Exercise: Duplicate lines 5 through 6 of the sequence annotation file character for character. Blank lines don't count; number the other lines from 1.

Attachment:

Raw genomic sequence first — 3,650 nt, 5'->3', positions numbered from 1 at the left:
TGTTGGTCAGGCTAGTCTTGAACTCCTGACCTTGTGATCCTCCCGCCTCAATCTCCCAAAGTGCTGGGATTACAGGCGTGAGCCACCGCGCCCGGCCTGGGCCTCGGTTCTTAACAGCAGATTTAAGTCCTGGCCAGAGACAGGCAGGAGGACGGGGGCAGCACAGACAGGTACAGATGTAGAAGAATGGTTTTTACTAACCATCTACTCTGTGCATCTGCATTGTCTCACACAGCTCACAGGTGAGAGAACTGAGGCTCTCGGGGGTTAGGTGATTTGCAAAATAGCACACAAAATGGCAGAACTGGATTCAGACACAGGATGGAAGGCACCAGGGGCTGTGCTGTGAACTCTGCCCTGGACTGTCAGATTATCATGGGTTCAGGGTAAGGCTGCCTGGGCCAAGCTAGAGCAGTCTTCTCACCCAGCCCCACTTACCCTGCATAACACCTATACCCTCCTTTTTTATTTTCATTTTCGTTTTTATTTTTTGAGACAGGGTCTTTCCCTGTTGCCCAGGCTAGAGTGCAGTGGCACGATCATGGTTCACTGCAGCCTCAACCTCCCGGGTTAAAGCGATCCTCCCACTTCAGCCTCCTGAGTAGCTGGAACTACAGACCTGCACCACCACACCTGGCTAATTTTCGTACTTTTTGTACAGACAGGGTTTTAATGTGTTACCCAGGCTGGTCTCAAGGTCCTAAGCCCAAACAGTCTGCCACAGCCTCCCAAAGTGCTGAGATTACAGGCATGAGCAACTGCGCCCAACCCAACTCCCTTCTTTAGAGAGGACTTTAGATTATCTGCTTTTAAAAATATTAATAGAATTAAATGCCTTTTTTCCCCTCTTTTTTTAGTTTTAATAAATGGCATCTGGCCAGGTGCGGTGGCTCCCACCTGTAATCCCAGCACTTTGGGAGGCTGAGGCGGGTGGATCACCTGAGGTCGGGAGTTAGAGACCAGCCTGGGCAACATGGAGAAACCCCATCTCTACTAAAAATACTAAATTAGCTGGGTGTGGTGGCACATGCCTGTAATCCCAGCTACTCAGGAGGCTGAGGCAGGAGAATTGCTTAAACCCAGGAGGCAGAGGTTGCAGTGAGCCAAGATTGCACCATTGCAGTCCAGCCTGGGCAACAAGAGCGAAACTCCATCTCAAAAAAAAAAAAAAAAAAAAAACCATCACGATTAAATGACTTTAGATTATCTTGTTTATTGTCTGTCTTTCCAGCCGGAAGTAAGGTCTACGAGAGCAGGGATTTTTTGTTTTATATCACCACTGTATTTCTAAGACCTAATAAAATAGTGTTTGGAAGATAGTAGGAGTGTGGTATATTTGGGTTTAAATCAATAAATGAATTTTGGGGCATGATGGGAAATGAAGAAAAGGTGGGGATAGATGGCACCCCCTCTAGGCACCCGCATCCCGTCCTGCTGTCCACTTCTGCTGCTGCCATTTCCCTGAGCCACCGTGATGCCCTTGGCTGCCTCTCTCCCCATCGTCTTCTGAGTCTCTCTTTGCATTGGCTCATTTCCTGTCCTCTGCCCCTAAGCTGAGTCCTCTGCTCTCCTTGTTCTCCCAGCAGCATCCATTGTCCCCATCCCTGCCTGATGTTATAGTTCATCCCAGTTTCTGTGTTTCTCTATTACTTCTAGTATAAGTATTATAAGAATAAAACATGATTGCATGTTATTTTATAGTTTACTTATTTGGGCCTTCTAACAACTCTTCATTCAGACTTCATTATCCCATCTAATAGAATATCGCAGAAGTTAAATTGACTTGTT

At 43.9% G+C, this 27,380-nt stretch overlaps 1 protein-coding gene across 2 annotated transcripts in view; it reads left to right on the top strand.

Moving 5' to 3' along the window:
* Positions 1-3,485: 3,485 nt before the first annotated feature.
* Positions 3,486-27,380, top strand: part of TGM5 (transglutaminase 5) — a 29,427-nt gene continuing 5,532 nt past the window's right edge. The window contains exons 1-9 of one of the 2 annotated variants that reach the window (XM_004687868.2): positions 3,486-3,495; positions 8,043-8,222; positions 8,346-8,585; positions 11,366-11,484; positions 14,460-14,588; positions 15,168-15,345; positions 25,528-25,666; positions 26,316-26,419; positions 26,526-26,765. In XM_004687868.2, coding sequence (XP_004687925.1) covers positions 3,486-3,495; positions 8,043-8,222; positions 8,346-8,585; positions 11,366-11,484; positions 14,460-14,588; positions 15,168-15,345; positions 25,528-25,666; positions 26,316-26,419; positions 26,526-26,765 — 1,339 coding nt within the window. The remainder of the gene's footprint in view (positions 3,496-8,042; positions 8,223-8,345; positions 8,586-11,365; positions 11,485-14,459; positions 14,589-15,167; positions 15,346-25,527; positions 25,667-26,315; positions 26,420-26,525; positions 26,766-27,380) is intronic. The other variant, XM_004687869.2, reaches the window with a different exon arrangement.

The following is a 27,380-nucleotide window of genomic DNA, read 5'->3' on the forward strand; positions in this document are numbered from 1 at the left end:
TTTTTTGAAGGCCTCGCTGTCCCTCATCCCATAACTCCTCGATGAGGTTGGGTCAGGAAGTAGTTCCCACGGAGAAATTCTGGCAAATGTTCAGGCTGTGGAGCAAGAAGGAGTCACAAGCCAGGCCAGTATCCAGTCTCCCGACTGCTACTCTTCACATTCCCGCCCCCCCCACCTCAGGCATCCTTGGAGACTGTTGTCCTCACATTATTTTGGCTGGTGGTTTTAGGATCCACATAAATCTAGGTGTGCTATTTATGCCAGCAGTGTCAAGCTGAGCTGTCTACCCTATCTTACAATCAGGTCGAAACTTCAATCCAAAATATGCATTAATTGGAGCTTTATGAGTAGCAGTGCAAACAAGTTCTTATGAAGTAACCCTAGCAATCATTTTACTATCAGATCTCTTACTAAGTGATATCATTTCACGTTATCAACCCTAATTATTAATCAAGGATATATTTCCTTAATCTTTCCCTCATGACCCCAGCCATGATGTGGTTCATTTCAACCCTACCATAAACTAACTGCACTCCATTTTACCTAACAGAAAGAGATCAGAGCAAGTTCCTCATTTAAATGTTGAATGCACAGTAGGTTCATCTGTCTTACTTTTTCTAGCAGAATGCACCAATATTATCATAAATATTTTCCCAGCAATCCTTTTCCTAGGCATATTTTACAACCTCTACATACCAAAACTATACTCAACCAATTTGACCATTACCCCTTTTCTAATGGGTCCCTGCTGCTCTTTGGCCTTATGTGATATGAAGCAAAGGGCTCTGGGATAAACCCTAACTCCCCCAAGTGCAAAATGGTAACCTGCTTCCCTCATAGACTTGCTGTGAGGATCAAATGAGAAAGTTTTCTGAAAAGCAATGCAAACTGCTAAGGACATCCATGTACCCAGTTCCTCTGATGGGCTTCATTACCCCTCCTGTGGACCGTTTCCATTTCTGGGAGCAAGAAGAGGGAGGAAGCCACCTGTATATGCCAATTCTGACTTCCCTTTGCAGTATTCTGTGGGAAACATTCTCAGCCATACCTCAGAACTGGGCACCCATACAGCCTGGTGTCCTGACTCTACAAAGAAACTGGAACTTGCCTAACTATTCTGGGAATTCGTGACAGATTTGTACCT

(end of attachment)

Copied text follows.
* Positions 1-3,485: 3,485 nt before the first annotated feature.
* Positions 3,486-27,380, top strand: part of TGM5 (transglutaminase 5) — a 29,427-nt gene continuing 5,532 nt past the window's right edge. The window contains exons 1-9 of one of the 2 annotated variants that reach the window (XM_004687868.2): positions 3,486-3,495; positions 8,043-8,222; positions 8,346-8,585; positions 11,366-11,484; positions 14,460-14,588; positions 15,168-15,345; positions 25,528-25,666; positions 26,316-26,419; positions 26,526-26,765. In XM_004687868.2, coding sequence (XP_004687925.1) covers positions 3,486-3,495; positions 8,043-8,222; positions 8,346-8,585; positions 11,366-11,484; positions 14,460-14,588; positions 15,168-15,345; positions 25,528-25,666; positions 26,316-26,419; positions 26,526-26,765 — 1,339 coding nt within the window. The remainder of the gene's footprint in view (positions 3,496-8,042; positions 8,223-8,345; positions 8,586-11,365; positions 11,485-14,459; positions 14,589-15,167; positions 15,346-25,527; positions 25,667-26,315; positions 26,420-26,525; positions 26,766-27,380) is intronic. The other variant, XM_004687869.2, reaches the window with a different exon arrangement.